Cases reported "erythema nodosum"

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1/199. erythema nodosum secondary to meningococcal septicaemia.

    We report a case of erythema nodosum (EN) secondary to neisseria meningitidis infection in a 77-year-old woman. histology of two biopsy specimens from two different lesions showed characteristic features of EN. Blood culture showed neisseria meningitidis group C. ( info)

2/199. erythema nodosum of dental origin.

    This paper describes the case of a patient who had erythema nodosum which disappeared following teeth extraction. ( info)

3/199. erythema nodosum after smoke inhalation-induced bronchiolitis obliterans organizing pneumonia.

    bronchiolitis obliterans organizing pneumonia and erythema nodosum are immunologic diseases that have not been reported to occur together. We report the case of a lady who developed bronchiolitis obliterans organizing pneumonia and erythema nodosum simultaneously, several weeks after smoke inhalation in a house fire. ( info)

4/199. sarcoidosis presenting in infancy: a rare occurrence.

    sarcoidosis is infrequent in children. Clinical features of sarcoidosis occurring in children 8-15 years old include pulmonary, lymphnodes and ocular involvement. The picture is similar to that of adult-sarcoidosis. sarcoidosis in infants, however, is rare and it differs from the adult disease. sarcoidosis occurring in infancy has features clinically similar to that of juvenile rheumatoid arthritis. The case presented here is that of an infant who developed sarcoidosis at the age of 3 months. Her illness had all the features of a multisystem illness except for the hilar or parenchymal lung involvement. Because of the complicated and unusual illness the diagnosis of sarcoidosis was not established till the child was five years old. She received corticosteroids and immunosuppressive treatment in varying doses for a long time. Now at the age of 18, the patient's disease seems to have undergone a complete remission. ( info)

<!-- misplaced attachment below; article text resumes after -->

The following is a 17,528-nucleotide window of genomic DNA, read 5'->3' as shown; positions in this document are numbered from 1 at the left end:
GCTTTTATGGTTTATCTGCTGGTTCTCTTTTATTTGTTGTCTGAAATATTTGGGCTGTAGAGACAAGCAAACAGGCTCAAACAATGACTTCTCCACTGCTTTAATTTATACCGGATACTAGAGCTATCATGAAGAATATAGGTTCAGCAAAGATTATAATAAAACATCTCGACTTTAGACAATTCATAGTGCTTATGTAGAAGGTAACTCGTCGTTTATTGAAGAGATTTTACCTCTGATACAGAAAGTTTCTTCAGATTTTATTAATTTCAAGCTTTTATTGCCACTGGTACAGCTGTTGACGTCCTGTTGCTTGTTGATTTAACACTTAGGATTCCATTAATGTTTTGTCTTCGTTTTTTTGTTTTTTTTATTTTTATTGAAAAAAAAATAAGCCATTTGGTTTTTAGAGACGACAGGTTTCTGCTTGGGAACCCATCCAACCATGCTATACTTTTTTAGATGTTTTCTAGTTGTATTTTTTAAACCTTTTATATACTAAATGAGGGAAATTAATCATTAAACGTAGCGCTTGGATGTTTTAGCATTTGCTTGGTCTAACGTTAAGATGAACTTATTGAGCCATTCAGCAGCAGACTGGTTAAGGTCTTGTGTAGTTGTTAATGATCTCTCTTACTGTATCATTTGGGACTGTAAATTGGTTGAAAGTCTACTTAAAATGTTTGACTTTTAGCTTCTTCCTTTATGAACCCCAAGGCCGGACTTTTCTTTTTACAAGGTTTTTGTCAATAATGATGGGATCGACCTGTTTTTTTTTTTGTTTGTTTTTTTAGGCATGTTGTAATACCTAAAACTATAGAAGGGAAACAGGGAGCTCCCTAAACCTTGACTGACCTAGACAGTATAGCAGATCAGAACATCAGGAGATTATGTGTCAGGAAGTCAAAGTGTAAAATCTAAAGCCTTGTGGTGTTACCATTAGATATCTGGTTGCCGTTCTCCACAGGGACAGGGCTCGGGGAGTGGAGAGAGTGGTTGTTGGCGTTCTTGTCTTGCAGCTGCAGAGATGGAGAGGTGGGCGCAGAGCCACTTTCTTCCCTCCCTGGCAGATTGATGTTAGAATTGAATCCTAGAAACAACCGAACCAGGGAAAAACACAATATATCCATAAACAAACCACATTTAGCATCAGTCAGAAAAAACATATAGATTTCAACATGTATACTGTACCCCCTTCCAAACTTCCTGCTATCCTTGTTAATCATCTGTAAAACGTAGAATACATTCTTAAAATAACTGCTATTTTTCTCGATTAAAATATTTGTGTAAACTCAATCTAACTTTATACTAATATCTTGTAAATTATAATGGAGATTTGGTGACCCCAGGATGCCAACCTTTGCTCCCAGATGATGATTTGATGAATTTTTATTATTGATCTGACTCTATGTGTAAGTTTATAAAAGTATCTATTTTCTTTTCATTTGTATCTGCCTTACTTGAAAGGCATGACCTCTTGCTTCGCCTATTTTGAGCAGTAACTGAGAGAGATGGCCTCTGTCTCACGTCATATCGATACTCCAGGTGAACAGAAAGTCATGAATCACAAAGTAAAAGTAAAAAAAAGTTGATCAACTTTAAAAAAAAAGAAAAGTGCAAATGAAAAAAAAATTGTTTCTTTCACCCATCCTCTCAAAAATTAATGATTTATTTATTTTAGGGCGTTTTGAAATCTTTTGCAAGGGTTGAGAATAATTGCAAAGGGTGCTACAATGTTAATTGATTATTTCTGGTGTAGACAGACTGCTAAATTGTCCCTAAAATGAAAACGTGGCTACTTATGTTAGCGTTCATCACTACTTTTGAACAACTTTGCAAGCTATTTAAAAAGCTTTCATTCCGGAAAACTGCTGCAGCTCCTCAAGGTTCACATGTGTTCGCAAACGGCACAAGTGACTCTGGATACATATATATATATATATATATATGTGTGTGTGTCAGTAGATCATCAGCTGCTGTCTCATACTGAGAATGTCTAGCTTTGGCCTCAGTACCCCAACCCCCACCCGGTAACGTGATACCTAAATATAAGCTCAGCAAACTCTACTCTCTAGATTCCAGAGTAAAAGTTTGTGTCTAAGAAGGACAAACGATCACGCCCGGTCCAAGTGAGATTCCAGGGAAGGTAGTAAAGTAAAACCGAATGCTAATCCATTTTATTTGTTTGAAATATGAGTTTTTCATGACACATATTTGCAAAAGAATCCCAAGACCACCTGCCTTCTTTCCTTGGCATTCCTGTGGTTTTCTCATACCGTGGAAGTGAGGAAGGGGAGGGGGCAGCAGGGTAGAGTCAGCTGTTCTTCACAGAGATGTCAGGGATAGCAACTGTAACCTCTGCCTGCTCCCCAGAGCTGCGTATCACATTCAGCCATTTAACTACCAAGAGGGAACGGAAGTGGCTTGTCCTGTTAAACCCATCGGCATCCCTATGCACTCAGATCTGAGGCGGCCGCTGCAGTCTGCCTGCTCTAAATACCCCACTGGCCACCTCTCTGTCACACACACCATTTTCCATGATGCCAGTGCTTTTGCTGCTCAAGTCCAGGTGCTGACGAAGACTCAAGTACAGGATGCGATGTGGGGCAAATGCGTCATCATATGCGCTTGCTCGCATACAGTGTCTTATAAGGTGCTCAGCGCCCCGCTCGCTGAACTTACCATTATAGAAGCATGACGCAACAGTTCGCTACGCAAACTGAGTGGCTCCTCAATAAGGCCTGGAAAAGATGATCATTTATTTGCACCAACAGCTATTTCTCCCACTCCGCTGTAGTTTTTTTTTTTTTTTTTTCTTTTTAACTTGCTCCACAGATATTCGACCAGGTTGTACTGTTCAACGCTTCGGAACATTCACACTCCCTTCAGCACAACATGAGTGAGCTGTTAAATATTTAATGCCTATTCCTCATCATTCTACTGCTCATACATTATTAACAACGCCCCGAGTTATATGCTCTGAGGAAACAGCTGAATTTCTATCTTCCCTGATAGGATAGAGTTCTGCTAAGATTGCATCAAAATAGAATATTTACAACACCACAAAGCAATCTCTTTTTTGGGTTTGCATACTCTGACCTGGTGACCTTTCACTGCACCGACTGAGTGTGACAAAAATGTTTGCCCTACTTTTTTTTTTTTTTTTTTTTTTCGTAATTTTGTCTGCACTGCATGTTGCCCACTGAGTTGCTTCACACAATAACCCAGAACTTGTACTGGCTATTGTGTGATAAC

5/199. Achilles tendinitis as the presentation form of Lofgren's syndrome.

    Lofgren's syndrome is characterised by bilateral hilar adenopathy arthritis and erythema nodosum. Achilles tendinitis as the presentation form of Lofgren's syndrome is very unusual. Herein we present a case of bilateral achilles tendinitis as the presentation form of Lofgren's syndrome. ( info)

6/199. Lymphocytic hypophysitis. Case report.

    Lymphocytic hypophysitis is a very unusual disease typically observed in the peripartum period but found also in non-pregnant women or in men. We report the case of a 50-year-old woman with a five-year history of erithema nodosus for which was treated with variable doses of steroids. One year before admission the patient began to complain of headache, amenorrhea and rapidly progressive hypopituitarism. magnetic resonance imaging showed an expanding sellar mass with homogeneous contrast enhancement while lacking the hyperintense signal of posterior lobe. The MRI findings and the history of autoimmune disease raised the suspicion of hypophysitis. The growth of the lesion and its unresponsiveness to the prolonged steroid therapy made surgery, which is both diagnostic and therapeutic, mandatory. The pathogenesis, diagnosis and management of this unusual clinical condition are discussed. ( info)